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How drones are regulated around the world?

Updated: Apr 30



With the appearance of drones, it was quickly imminent that regulations are needed to ensure the safety and security of people and deliveries. While the law and restrictions related to drones may differ from country to country, there is one significant global commonality: drones are differentiated as recreational and commercial flights.


Recreational drones

Given the nature of owning a hobby drone, fewer restrictions and regulations are related to their use. The focus is on the safety of the people operating them and people present in their catchment area. The maximum height for hobby drones is around 120m to ensure they do not in any way interfere with any aircraft. Generally, the same rules apply to operating a drone than flying a car, such as one must not be under the influence of alcohol, drugs, and any other kind of substance. Drones should be operated during daylight and not allowed or only allowed to fly with special permissions during the night.


Delivery drones

The most significant difference between recreational and commercial drones is that these later need to be officially registered. In the USA, the actual drone has to be registered, and the pilot receives a certification from the FAA. In Europe, the drone is not required to be registered, but the pilot has to get a certification number from the Civil Aviation Authority. The European Aviation Safety Agency keeps track of three different types of drones:

- Open, the restrictions are most similar to the recreation drones.

- Specific and Certified, the much high restrictions and certified drones may even carry passengers or dangerous goods.


Within Europe, the regulations may vary, but recreational drones are required to stay in sight of the operator at all times. In some countries, such as Austria, the owner may require drone insurance for recreational and commercial use. In France, the drones are required to be tested before flying both recreational and commercial and may not pass over Paris without an extra permit.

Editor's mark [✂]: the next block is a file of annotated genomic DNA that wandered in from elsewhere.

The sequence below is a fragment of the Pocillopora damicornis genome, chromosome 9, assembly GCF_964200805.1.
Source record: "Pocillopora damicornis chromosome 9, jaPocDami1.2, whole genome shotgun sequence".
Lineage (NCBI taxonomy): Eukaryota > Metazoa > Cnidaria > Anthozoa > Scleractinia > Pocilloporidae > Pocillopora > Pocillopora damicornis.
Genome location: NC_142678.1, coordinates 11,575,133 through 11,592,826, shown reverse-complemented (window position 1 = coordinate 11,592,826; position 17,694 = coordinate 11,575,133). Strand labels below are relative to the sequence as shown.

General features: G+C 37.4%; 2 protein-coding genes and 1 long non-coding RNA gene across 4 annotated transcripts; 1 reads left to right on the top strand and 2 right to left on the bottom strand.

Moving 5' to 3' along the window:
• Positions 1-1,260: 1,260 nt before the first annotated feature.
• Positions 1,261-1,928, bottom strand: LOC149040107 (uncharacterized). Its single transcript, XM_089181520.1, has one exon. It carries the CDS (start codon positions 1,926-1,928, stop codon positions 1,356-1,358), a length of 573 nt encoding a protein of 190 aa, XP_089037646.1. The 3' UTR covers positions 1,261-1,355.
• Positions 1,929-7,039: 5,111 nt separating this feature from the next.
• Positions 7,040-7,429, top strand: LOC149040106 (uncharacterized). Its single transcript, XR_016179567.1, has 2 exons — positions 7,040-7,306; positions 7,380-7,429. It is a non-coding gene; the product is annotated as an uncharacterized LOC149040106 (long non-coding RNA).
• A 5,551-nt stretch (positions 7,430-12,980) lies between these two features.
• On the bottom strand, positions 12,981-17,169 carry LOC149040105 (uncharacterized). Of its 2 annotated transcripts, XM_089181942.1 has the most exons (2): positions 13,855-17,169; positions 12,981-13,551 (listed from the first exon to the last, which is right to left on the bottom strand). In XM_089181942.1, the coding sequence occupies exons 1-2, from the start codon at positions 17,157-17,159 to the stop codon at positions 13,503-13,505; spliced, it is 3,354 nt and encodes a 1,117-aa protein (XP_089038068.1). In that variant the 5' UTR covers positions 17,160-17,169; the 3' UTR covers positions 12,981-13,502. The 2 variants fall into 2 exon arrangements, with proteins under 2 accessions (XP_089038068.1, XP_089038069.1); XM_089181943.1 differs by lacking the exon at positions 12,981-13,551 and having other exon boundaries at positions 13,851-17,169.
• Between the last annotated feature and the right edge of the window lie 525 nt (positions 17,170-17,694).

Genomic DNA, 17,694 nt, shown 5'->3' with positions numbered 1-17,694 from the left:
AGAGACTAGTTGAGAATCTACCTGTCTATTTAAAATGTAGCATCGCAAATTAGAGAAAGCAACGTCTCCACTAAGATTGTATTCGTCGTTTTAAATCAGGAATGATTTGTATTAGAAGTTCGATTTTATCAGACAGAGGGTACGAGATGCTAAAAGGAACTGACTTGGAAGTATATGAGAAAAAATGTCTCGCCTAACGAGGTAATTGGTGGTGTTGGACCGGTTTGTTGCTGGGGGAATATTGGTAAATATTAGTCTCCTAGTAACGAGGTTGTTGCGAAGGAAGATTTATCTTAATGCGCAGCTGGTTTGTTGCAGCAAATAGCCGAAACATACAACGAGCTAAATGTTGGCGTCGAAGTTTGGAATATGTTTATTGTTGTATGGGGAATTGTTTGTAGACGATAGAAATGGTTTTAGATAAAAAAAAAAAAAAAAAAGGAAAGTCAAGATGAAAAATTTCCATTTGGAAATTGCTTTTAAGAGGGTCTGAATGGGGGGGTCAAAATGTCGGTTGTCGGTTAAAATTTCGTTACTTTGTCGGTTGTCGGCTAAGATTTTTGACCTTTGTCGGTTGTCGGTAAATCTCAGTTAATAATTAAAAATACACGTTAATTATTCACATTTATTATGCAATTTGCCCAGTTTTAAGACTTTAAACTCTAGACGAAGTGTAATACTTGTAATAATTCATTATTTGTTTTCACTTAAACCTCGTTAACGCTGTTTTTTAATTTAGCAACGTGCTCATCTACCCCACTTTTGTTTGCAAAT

In Germany, bigger-size drones require a skill test before flying, and the bigger drones must be labeled with the owner’s details. In the Netherlands, recreational drones aren’t allowed to fly over a group of people or overpopulated living areas, and these can only be operated in green, no-fly areas. In Spain, drones cannot be operated within an 8 km radius from the airport. In The United Kingdom, drones cannot fly over 500 meters, but they can obtain special permission to be able to fly beyond visual line of sight. Drones over 29g require special approval, and the machines have to be labeled.


Operating recreational drones can be great fun, but these regulations ensure that the machines are operated safely, and they don’t impose a health hazard to the owner or bystanders. Commercial drones need to be carefully regulated to ensure safe deliveries, public safety and to avoid the misuse of drone services.